Thus, as described above, an implantable medical device that includes antitachycardia or other arrhythmia-treating features is able to sense the heart rate, classify the heart rate as falling within one or more rate zones, and then act upon the classified heart rate, alone or in combination with other appropriate parameters, to automatically apply an appropriate arrhythmia-terminating therapy when needed.
  • [0037]
    The present invention provides for the automatic adjustment of one or more of the detection rate thresholds, i.e., the rate threshold reference signals, used by the implantable medical device. For example, with reference to FIG. 1, the present invention may automatically adjust the threshold reference VTL up or down, as suggested by the arrow 104, as a function of whether it is anticipated that the patient's heart rate will naturally increase or decrease. With such adjustment, the risk is minimized of triggering a Zone 2 therapy when such therapy is not needed.
  • [0038]
    To illustrate, assume that the threshold reference VTL is set at 130 bpm. If the patient is at rest, and his or her heart rate suddenly jumps to a value greater than 130 bpm, then a tachycardia condition is probably present, and antitachycardia therapy is appropriate. However, if the patient begins to exercise, e.g., starts to run, then it is quite likely that his or her natural heart rate may reach a value greater than 130 bpm. However, even though the heart rate exceeds the threshold reference VTL, antitachycardia therapy would not be appropriate because an arrhythmia is not present. The present invention thus advantageously adjusts the threshold reference VTL so that it permits the anticipated natural heart rate to occur. In the illustration given, for example, the invention adjusts the threshold reference VTL up to a rate of, e.g., 160 or 170 bpm once it senses that the patient is exercising, but does not adjust VTL at all if the patient is at rest. Thus, the antitachycardia therapy is not invoked when the patient exercises and his or her heart rate exceeds 130 bpm, but would be invoked if his or her heart rate exceeds 130 bpm while it appears that the patient is at rest (not exercising).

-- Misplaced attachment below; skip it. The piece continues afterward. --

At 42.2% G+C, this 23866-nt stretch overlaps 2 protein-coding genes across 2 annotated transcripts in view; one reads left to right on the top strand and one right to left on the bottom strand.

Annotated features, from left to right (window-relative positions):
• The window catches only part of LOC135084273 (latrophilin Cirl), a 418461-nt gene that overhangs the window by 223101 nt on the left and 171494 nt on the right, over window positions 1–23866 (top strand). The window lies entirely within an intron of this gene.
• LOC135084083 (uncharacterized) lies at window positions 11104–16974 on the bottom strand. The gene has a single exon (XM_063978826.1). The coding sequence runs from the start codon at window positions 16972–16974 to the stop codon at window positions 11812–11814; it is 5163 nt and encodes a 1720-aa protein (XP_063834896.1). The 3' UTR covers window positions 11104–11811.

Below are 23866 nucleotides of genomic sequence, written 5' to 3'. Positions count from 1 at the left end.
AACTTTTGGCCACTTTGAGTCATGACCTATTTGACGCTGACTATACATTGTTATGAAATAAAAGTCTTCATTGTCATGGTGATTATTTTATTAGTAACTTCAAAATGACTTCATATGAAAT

• [0039]
    The determination as to whether it is anticipated that the heart rate will increase or decrease is made by monitoring a physiologic parameter as sensed through an appropriate sensor. The physiologic parameter should be selected to be a parameter that correlates to the patient's natural sinus heart rate, not one that is driven by the heart rate. A preferred physiologic parameter suitable for this purpose is physical activity. Advantageously, physical activity can be easily sensed using, e.g., a piezoelectric sensor, see e.g., U.S. Patent No. 4,940,053, or a motion sensor, such as is shown in U.S. Patent No. 4,771,780 or 4,846,195.
  • [0040]
    Other types of physiologic parameters that would be suitable for purposes of the present invention include blood flow, blood pressure, oxygen saturation, and partial pressure of oxygen.
  • [0041]
    The sensor, which is usually included within or coupled to the medical device, generates a raw sensor signal indicative of the physiologic parameter being monitored. The raw sensor signal, after suitable processing, may be used directly as the detection rate threshold signal (e.g., as the threshold reference VTL) or as a control signal from which the detection rate threshold signal is obtained.
  • [0042]
    In some embodiments of the invention, only one of the threshold reference signals (e.g., VTL) is automatically adjusted as a function of the sensed physiologic parameter, with the other threshold reference signals (e.g., VTH, VF, and VB) being programmed to a fixed value which does not change until reprogrammed. In such instance, the adjustable threshold reference signal is defined by a prescribed transfer function that relates the value of the raw sensor signal to the threshold reference signal. Hence, when only one threshold reference signal is adjusted in this manner, the width of the rate zone (i.e., the separation between its lower and upper limits) varies, e.g., from being wide to thin, as a function of the sensed physiologic parameter.
  • [0043]